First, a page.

Elected Official Recall Provision Proposed
By Gregory T. Federspiel
A citizen’s petition article asking voters to consider a new provision that would provide a process for removing an elected official from office outside of the normal election cycle will come before voters at the Special Town Meeting scheduled for November 14th. The proposal details the process that would need to be followed to recall a sitting elected Town official (members of the Select Board, Planning Board, School Committee, Library Trustee, Housing Authority, the Moderator, or Constables.)
Currently there is no “off-cycle” provision for removing an elected official from office. If voters are unhappy with the conduct of an elected official, they need to wait until the incumbent is up for re-election to make a change. To create a recall option, a special act of the state legislators is needed. Thus, the article by the petitioners that voters will be asked to approve is to seek approval of a proposed special act by the state legislators on Beacon Hill.
The process for recalling an official is proposed as follows:
- At least 50 registered voters must sign an initial recall petition stating the name of the person being recalled, the person’s office, and the grounds for seeking the recall.
- Once the initial petition signatures are verified, a final recall petition is created. This petition also has the name of the person being recalled, the person’s office, and the stated grounds for the recall. It then lists the first 10 names of those who signed the initial petition. At least 10% of the registered voters must sign this final petition for the recall process to continue.
- Once the final petition signatures are verified, the petition is given to the Select Board. The Board notifies the person who is being recalled within 5 business days of receiving the petition. The person has 3 business days to resign. If no resignation is forthcoming, the Select Board proceeds to set the date for a special recall election that is between 64 and 90 days out (if this falls within 100 days of a regular election the recall vote can be part of the regular election.) (If an official resigns, the Select Board and the board/committee the resigning person was on meet jointly to appoint someone to fill the vacancy until the next election.)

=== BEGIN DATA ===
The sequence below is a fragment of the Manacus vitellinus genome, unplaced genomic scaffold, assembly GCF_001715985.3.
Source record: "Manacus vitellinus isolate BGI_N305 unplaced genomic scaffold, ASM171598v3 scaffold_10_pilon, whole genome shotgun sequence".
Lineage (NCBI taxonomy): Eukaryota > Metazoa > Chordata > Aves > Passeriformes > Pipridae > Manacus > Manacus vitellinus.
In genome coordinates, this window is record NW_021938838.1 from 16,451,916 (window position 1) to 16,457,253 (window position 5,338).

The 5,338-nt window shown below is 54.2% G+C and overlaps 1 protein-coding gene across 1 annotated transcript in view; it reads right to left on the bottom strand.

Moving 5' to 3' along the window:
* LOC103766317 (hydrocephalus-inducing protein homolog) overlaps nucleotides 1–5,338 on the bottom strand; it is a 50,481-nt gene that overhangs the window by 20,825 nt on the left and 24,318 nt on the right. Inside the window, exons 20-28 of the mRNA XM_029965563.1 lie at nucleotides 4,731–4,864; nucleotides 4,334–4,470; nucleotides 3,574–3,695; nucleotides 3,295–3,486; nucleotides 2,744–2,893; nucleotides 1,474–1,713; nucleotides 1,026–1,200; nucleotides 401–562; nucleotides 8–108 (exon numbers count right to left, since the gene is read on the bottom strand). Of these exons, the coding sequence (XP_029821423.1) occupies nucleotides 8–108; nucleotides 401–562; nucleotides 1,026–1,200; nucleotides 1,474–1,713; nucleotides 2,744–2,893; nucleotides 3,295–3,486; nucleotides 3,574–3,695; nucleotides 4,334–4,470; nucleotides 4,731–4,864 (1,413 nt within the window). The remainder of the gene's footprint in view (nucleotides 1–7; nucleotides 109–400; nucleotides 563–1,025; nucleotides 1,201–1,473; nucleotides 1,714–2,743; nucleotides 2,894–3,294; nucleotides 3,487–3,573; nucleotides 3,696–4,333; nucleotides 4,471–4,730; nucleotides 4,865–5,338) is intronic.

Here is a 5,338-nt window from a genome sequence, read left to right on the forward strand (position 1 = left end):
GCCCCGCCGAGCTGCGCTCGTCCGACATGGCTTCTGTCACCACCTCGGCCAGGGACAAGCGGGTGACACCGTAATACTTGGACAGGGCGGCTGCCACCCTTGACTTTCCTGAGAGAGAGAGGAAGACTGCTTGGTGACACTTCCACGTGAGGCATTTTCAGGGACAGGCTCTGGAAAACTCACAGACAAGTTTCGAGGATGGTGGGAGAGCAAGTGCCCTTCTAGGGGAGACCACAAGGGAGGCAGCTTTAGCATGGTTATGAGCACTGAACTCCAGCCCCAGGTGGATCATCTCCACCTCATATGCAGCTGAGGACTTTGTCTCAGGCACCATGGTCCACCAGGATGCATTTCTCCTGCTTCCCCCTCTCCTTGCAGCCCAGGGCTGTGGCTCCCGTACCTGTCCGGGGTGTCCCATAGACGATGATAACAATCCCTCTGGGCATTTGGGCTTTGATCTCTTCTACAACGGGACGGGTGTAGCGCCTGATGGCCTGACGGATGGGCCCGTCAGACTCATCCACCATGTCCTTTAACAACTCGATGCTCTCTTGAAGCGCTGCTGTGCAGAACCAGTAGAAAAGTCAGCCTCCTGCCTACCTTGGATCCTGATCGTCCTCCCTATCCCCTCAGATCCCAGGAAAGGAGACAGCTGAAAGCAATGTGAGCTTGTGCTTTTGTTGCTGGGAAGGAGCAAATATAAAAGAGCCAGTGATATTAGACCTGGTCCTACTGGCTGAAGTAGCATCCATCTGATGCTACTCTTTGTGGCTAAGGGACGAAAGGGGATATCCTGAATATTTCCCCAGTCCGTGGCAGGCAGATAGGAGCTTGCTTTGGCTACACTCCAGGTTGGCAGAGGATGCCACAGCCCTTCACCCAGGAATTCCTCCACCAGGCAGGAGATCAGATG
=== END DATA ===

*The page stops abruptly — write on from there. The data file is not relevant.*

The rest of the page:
- The process for candidates to be included on the recall ballot are the same as they are for regular elections. The person being recalled can run in the recall election as well. The incumbent continues to serve until the recall election is held.
- The recall ballot is to consist of two parts. Part 1 asks voters whether the person named in the recall petition should be recalled. Part 2 lists the candidates for the recalled position. If the answer is yes to Part 1 the votes are counted for each candidate listed in Part 2 with a winner being declared.
No recall can be initiated within 3 months of being elected or within three months of a petition to recall an official. If an official is recalled and replaced by someone else or if the official resigns after the submittal of a recall petition the official shall not be appointed to any town office, board, or committee for a period of three years.
A community must have a special act of the state legislators approved to have a recall provision for locally elected officials. There are some communities that have similar special acts thus it is likely if Manchester voters approve the petition article such a special act would be approved. Whether or not such an act is necessary will be debated at the Special Town Meeting that will take place November 14. Only those in attendance at the open town meeting will be able to debate and vote on the article as is the case for all Town Meeting articles.